case 'a':
               turnLightAmber();
               break;
             case 'g':
               turnLightGreen();
               break;
             case 'r':
               turnLightRed();
               break;
           }
        }

        if (c == '\n' && currentLineIsBlank)  break;

        if (c == '\n') {
          currentLineIsBlank = true;
        }else if (c != '\r') {
          currentLineIsBlank = false;
        }

      }
    }

    delay(1); // give the web browser time to receive the data
    client.stop(); // close the connection:

  }

}

All it needs now is another service to read my Lync status and call the Arduino accordingly, although, having got this far, I have to admit the form factor is not exactly brilliant and I probably should spend the money on a Busylight or a Blynclight instead so that my Arduino can be repurposed for a new project!

Or, of course, there’s Garry Martin (@GarryMartin)’s beautifully simple approach:

Technology

Visual C++ runtime error R6034 caused by duplicate startup entries

I think I’ve logged more IT support calls this week than ever before… most of which have resulted in frustration (possibly on both ends of the phone) – I guess that’s the danger of being a technical end user, who doesn’t really want to have a 90-mile round trip for a desktop support technician to look at a problem when I can really fix things for myself.

Yesterday’s call was really just a “niggle” though – but, as I was in the process of fixing some of the issues on my PC, one I wanted to be rid of…

Every time I booted the PC (not resumed from hibernation – just on a cold start or warm reboot), I was presented with a Visual C++ Runtime Library error:

Runtime Error! Program: C:\Program Files (x86)\Common Files\BeCrypt\BCSystray.exe R6034 An application has made an attempt to load the C runtime library incorrectly. Please contact the application's support team for more information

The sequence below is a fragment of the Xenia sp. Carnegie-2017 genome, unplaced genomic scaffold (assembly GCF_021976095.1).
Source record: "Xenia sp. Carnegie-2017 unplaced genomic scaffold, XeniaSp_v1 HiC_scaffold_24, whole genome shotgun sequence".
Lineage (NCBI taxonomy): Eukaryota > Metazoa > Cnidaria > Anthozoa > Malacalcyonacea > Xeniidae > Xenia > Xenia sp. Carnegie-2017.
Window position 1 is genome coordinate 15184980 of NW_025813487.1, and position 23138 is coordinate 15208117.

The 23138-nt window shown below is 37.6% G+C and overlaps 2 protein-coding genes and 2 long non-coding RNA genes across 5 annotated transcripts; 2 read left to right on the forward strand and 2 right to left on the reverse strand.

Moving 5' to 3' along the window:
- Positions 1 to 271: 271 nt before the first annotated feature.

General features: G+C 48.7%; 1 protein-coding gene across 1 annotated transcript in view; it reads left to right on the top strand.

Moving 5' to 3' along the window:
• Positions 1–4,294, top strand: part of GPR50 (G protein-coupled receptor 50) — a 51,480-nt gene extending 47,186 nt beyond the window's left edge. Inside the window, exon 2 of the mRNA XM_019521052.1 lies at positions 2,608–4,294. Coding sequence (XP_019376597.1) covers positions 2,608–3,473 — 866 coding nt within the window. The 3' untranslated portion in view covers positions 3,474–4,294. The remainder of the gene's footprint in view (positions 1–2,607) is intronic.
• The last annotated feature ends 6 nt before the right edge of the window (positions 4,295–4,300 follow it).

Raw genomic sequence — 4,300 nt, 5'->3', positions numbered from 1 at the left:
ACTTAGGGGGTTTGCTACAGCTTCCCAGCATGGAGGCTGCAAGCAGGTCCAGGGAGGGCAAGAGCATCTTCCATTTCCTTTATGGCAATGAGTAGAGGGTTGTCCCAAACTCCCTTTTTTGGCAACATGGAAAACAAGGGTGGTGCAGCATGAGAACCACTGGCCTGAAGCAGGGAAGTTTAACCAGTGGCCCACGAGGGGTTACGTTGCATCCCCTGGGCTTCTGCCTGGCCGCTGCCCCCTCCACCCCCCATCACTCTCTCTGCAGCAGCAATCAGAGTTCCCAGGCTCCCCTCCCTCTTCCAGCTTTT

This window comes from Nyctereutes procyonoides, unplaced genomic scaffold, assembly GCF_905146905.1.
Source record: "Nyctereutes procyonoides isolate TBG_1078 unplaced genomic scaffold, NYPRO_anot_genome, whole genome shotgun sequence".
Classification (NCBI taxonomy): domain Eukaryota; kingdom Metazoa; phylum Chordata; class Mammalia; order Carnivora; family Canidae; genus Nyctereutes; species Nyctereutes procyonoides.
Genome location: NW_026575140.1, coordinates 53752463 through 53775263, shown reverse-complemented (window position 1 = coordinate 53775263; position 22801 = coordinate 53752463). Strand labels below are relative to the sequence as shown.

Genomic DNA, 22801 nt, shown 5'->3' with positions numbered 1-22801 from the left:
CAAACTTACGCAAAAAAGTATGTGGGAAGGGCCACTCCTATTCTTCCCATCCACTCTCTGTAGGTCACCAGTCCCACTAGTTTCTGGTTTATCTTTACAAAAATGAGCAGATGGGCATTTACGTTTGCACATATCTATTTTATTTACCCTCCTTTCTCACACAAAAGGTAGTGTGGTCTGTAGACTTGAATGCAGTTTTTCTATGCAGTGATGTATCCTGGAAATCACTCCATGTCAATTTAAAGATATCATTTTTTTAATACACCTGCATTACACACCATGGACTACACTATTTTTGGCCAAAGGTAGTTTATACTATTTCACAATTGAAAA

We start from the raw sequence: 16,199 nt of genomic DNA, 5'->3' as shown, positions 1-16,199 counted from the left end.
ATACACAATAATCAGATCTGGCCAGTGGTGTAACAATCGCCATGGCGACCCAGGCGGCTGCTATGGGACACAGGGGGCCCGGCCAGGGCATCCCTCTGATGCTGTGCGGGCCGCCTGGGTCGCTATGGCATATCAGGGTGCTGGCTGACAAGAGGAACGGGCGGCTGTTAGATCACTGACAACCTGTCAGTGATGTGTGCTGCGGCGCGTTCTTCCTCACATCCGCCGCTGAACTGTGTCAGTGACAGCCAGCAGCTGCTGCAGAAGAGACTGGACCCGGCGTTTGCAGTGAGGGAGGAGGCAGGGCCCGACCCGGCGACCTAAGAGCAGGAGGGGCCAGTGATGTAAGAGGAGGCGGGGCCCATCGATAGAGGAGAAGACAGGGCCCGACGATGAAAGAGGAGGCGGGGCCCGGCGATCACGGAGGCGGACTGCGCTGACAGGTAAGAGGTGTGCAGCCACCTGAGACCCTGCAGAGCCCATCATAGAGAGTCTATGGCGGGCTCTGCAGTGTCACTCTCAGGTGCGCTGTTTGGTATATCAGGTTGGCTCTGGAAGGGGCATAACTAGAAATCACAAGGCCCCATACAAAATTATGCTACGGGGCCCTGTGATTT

It wasn’t a major issue – more of an annoyance – but Googling didn’t turn up much so, once again, I tried the IT support route. When it didn’t look like I was getting very far, I also tweeted ByCrypt – who were very helpful but, in the meantime, the correct support channels came back with the solution (and a 100% success rate, I’m told).

The issue was that a previous software update had left two startup entries for the BeCrypt system tray application active – one 32-bit and one 64-bit:

Disabling the 32-bit C:\Program Files (x86)\Common Files\BeCrypt\BCSystray.exe entry (not the 64-bit C:\Program Files\Common Files\Becrypt\BCSystray.exe version) and restarting the computer cured the problem.

 

 

Technology

Windows Phone 8.1 Backup won’t run? Check OneDrive is authenticated successfully

Over recent months, the Windows Phone I use for work (a Nokia Lumia 625) has become progressively more unreliable. Initially, there was just the odd random reboot which also reset the date and time to the out of the box values. Then, I found it was becoming unresponsive several times daily – and there was no pattern to it that would suggest any one application was at fault. The only fix was to hold the power button for at least 10 seconds, after which would perform a soft reset (needing the date and time to be set each time). On one occasion it even hung when I went straight from a reboot to the Date and Time settings without running any other apps!

After a call to our mobile operator’s service desk, I arranged a handset swap but that meant I needed to back up my phone. Windows Phone is pretty good in that regard, in that my configuration settings, applications, etc. are linked to my Microsoft account (depending on the Backup settings). Unfortunately though, the backup hadn’t run successfully for a month – which seemed to co-incide with the time I accidentally killed the DHCP server at home…

Windows Phone can’t be configured with static IP (at least not until the next release) so I tried backing up over 3G and 4G networks, and even using a neighbour’s Wi-Fi, but it kept failing.  Googling was turning up posts about changing my lock screen image but that made no difference so I decided to build a new DHCP server to try and restore the configuration that had worked previously.  Nope. No luck there either Eventually, I found a post that suggested checking the OneDrive app was authenticated.  Sure enough, the app had updated and I needed to log in again. With OneDrive up and running, the Backup also jumped into life. Result. A day or so later, with the new handset delivered by courier, logging into my Microsoft account allowed the phone to be restored.    

I had to supply passwords for mail accounts, etc. and all of the apps need to be authenticated again but that’s not really a problem.  Internet Sharing settings needed to be edited and the Bluetooth pairing with my car needed to be recreated too but by and large the configuration settings migrated to the new handset (as did all of my text messages and call history). I’m sure there will be other things I need to fix (and I lost the images on the first handset as they weren’t included in the backup) but at least my phone doesn’t keep rebooting!